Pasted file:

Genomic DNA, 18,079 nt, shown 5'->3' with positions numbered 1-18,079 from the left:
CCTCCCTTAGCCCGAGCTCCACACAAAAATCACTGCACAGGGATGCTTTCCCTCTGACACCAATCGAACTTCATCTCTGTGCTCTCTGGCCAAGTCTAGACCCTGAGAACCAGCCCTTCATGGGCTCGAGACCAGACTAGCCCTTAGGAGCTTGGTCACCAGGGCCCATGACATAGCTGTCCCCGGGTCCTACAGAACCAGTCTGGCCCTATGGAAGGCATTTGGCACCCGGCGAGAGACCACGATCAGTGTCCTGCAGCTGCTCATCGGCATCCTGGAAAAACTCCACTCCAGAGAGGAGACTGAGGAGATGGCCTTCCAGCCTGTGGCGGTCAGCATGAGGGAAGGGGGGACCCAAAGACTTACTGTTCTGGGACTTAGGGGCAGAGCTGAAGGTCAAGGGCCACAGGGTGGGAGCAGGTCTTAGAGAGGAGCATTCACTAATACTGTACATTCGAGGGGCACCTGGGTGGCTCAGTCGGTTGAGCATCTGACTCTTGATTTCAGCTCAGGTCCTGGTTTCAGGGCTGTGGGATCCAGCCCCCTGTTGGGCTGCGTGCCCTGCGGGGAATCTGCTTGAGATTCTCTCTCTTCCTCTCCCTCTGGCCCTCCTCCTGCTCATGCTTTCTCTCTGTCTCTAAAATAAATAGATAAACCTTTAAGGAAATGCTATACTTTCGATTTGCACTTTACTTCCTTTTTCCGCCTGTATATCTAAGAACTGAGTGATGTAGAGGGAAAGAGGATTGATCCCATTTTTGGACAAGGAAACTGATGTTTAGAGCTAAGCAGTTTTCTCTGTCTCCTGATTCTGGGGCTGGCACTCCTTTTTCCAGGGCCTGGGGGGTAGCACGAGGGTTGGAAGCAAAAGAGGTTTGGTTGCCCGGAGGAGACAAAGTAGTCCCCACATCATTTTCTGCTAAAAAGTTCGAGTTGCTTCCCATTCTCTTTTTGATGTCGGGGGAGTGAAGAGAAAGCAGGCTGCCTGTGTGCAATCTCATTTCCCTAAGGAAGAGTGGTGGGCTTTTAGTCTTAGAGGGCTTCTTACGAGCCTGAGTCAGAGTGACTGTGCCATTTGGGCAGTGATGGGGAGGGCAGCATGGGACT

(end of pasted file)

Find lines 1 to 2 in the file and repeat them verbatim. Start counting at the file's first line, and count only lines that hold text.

Genomic DNA, 18,079 nt, shown 5'->3' with positions numbered 1-18,079 from the left:
CCTCCCTTAGCCCGAGCTCCACACAAAAATCACTGCACAGGGATGCTTTCCCTCTGACACCAATCGAACTTCATCTCTGTGCTCTCTGGCCAAGTCTAGACCCTGAGAACCAGCCCTTCATGGGCTCGAGACCAGACTAGCCCTTAGGAGCTTGGTCACCAGGGCCCATGACATAGCTGTCCCCGGGTCCTACAGAACCAGTCTGGCCCTATGGAAGGCATTTGGCACCCGGCGAGAGACCACGATCAGTGTCCTGCAGCTGCTCATCGGCATCCTGGAAAAACTCCACTCCAGAGAGGAGACTGAGGAGATGGCCTTCCAGCCTGTGGCGGTCAGCATGAGGGAAGGGGGGACCCAAAGACTTACTGTTCTGGGACTTAGGGGCAGAGCTGAAGGTCAAGGGCCACAGGGTGGGAGCAGGTCTTAGAGAGGAGCATTCACTAATACTGTACATTCGAGGGGCACCTGGGTGGCTCAGTCGGTTGAGCATCTGACTCTTGATTTCAGCTCAGGTCCTGGTTTCAGGGCTGTGGGATCCAGCCCCCTGTTGGGCTGCGTGCCCTGCGGGGAATCTGCTTGAGATTCTCTCTCTTCCTCTCCCTCTGGCCCTCCTCCTGCTCATGCTTTCTCTCTGTCTCTAAAATAAATAGATAAACCTTTAAGGAAATGCTATACTTTCGATTTGCACTTTACTTCCTTTTTCCGCCTGTATATCTAAGAACTGAGTGATGTAGAGGGAAAGAGGATTGATCCCATTTTTGGACAAGGAAACTGATGTTTAGAGCTAAGCAGTTTTCTCTGTCTCCTGATTCTGGGGCTGGCACTCCTTTTTCCAGGGCCTGGGGGGTAGCACGAGGGTTGGAAGCAAAAGAGGTTTGGTTGCCCGGAGGAGACAAAGTAGTCCCCACATCATTTTCTGCTAAAAAGTTCGAGTTGCTTCCCATTCTCTTTTTGATGTCGGGGGAGTGAAGAGAAAGCAGGCTGCCTGTGTGCAATCTCATTTCCCTAAGGAAGAGTGGTGGGCTTTTAGTCTTAGAGGGCTTCTTACGAGCCTGAGTCAGAGTGACTGTGCCATTTGGGCAGTGATGGGGAGGGCAGCATGGGACT